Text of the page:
OLYMPIA, Wash. (AP) — There are 118 Democratic delegates at stake in Washington, with 101 to be awarded proportionally based on the results of Saturday’s caucuses — with 67 allocated based on caucus results in each of the state’s 10 congressional districts, and the other 34 will be proportionally allocated based on congressional district results. The remaining 17 are technically unpledged party and elected leaders, though a majority of them — including Gov. Jay Inslee and the state’s Congressional delegation — have already said they support frontrunner Hillary Clinton.
HOW THE DELEGATES ARE ALLOCATED: 27,170 delegates will be elected Saturday to move on to the county and legislative district caucuses. Because Washington state has a proportional allocation system, a portion will support Clinton and a portion will support Sanders. The legislative district caucuses will be held April 17, and the county conventions will be held May 1. At that point, that 27,162 number will be whittled down to 1,400, likely reflecting the same proportional support of the larger overall number. Those 1,400 delegates will go to the congressional district caucuses. On May 21, at the congressional district caucuses, 67 delegates will be chosen to go to the Democratic National Convention, very likely representing the same ratio of Sanders-Clinton supporters as on the March 26 caucuses. At the state convention June 17-19, 34 additional delegates (pledged party leaders and elected officials, and at large delegates and alternates), will be chosen and bound based on the ratio of support determined at the May 21 congressional district caucuses.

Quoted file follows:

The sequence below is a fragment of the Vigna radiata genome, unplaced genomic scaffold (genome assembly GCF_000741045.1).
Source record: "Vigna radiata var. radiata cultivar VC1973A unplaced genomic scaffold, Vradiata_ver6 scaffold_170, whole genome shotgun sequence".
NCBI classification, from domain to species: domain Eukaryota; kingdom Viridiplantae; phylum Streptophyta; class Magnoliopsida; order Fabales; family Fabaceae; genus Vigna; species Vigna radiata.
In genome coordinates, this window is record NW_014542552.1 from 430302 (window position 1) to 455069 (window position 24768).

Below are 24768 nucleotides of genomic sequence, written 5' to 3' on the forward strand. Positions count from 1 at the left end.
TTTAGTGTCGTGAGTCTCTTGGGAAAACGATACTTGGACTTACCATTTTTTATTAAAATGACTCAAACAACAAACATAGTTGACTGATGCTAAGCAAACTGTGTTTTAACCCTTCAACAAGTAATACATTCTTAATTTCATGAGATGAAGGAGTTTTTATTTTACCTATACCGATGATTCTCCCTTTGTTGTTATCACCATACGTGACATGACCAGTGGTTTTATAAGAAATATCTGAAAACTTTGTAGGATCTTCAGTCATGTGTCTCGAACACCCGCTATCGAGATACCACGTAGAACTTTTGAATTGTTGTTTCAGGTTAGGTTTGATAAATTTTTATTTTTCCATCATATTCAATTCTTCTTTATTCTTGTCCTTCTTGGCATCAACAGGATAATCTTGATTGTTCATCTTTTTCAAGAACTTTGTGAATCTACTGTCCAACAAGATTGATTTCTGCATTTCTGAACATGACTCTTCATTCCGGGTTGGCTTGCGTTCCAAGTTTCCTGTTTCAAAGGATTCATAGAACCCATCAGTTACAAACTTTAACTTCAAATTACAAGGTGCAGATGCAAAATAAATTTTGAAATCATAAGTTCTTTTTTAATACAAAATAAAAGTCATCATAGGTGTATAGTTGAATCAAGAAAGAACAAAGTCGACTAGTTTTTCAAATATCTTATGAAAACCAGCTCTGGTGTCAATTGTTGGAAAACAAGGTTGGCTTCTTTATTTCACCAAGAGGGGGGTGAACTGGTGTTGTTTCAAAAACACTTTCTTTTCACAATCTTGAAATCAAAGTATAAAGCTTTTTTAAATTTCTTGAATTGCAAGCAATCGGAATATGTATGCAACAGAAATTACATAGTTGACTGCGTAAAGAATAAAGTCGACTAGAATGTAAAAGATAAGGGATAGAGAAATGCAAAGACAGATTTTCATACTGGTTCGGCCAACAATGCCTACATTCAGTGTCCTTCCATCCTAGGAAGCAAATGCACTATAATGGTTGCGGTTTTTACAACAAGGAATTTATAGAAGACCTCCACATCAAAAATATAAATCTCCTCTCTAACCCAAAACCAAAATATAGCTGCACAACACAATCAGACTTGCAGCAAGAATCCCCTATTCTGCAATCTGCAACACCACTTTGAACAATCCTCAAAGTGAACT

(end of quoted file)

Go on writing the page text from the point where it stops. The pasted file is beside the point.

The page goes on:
HOW DOES THE CAUCUS WORK? Any registered voter can attend, but they must publicly attest that they are a member of the Democratic Party. There are about 7,000 precincts statewide, and each location — ranging from schools to churches to community centers — will have anywhere from five to 20 precincts at their site, according to state Democratic Party spokesman Jamal Raad. Caucuses start at 10 a.m. and usually take no longer than two hours. After the precincts gather and a captain is selected, the first tally of support is counted and announced. Caucus goers are then able to try and convince undecided voters or to sway others to their candidate of choice before a second tally is counted. The results of that second tally are used to allot delegates to each candidate, and each group of caucus goers choose the delegates to move on to the county and legislative district caucuses. There is also discussion of resolutions for the state party convention in June. Results from the caucuses are expected sometime Saturday afternoon.
WHAT DO REPUBLICANS DO? Unlike Democrats, who are allocating all of their delegates from the caucuses, Republicans are using the statewide presidential primary on May 24 to allocate all of theirs. Voters will have the option of voting for the Democratic candidates in that May 24 election, but their vote won’t count for anything other than a statewide straw poll. There will be 44 Republican delegates at the Republican National Convention in Cleveland this summer, 30 of whom will be allocated proportionally based on the results of the 10 congressional districts, and 14 to be awarded proportionally based on the results of the 24 statewide vote.
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